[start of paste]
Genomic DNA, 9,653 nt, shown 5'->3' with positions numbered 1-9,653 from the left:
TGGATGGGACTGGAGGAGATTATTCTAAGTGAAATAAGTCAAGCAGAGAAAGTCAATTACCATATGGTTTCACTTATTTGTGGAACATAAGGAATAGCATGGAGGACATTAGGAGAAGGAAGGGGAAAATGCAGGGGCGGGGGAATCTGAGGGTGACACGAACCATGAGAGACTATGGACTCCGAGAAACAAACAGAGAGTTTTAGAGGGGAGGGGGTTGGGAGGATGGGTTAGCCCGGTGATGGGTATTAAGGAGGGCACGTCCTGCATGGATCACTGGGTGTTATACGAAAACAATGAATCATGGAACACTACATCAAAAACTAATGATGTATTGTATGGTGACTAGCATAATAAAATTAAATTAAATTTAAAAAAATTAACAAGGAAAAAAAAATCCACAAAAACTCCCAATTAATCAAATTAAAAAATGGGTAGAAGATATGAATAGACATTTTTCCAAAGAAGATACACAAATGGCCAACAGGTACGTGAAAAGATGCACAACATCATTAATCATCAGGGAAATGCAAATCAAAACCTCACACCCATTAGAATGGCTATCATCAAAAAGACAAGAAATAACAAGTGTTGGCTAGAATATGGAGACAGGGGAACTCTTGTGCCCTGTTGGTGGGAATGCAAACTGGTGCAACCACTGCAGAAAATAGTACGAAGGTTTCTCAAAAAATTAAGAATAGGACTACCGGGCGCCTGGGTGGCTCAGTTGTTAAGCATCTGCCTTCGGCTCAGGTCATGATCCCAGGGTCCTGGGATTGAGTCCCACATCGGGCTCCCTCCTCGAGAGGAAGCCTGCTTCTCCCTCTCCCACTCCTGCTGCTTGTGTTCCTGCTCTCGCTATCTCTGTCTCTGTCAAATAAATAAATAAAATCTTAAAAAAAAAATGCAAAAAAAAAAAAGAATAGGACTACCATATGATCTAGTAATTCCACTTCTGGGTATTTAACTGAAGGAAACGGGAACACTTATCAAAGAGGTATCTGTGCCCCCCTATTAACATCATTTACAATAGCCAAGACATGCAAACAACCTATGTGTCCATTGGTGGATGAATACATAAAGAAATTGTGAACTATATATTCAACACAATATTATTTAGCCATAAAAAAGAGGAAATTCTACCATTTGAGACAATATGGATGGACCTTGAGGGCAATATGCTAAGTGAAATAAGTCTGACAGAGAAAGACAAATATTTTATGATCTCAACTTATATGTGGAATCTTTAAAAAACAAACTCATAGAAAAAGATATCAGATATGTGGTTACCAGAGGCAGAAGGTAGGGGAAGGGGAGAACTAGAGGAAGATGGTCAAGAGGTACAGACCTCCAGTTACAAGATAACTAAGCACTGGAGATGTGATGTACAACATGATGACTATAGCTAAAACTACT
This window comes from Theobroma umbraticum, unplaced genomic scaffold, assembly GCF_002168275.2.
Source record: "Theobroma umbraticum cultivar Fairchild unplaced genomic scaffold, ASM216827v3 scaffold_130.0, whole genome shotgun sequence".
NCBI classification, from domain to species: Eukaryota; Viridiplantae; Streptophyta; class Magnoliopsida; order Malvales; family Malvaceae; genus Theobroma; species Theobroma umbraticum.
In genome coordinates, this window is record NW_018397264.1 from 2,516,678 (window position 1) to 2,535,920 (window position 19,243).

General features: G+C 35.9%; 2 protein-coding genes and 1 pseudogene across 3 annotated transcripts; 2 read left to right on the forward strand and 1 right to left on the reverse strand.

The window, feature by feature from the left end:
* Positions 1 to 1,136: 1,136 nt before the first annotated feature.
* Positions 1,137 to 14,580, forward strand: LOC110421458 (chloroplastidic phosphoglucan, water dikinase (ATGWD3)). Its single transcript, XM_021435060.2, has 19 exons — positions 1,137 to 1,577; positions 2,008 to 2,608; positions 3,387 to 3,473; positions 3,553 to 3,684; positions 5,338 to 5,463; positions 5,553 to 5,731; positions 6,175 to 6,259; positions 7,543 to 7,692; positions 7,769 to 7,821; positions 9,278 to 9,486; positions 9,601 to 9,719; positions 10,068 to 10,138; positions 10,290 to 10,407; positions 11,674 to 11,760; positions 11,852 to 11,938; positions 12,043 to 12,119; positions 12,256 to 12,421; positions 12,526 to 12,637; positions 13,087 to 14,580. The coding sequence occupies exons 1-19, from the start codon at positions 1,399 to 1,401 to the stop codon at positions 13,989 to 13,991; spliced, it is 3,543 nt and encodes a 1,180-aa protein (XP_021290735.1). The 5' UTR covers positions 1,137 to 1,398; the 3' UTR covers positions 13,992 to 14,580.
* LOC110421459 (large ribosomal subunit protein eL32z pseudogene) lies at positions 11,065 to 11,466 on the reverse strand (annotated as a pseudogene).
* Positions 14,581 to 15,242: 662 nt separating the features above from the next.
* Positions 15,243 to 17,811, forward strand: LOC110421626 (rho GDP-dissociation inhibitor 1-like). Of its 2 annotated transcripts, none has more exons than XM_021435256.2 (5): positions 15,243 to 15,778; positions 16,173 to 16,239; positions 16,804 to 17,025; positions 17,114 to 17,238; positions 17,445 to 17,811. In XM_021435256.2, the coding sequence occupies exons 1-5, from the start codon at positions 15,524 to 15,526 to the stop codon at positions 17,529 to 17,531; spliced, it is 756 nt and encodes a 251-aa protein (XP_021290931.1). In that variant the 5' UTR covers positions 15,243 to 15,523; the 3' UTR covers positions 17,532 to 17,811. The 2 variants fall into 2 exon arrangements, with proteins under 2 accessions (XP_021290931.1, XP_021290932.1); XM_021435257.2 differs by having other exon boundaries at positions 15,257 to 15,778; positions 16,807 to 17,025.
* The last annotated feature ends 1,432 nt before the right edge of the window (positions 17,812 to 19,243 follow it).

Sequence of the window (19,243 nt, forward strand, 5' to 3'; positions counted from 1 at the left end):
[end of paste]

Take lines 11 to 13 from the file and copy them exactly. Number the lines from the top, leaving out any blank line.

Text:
* LOC110421459 (large ribosomal subunit protein eL32z pseudogene) lies at positions 11,065 to 11,466 on the reverse strand (annotated as a pseudogene).
* Positions 14,581 to 15,242: 662 nt separating the features above from the next.
* Positions 15,243 to 17,811, forward strand: LOC110421626 (rho GDP-dissociation inhibitor 1-like). Of its 2 annotated transcripts, none has more exons than XM_021435256.2 (5): positions 15,243 to 15,778; positions 16,173 to 16,239; positions 16,804 to 17,025; positions 17,114 to 17,238; positions 17,445 to 17,811. In XM_021435256.2, the coding sequence occupies exons 1-5, from the start codon at positions 15,524 to 15,526 to the stop codon at positions 17,529 to 17,531; spliced, it is 756 nt and encodes a 251-aa protein (XP_021290931.1). In that variant the 5' UTR covers positions 15,243 to 15,523; the 3' UTR covers positions 17,532 to 17,811. The 2 variants fall into 2 exon arrangements, with proteins under 2 accessions (XP_021290931.1, XP_021290932.1); XM_021435257.2 differs by having other exon boundaries at positions 15,257 to 15,778; positions 16,807 to 17,025.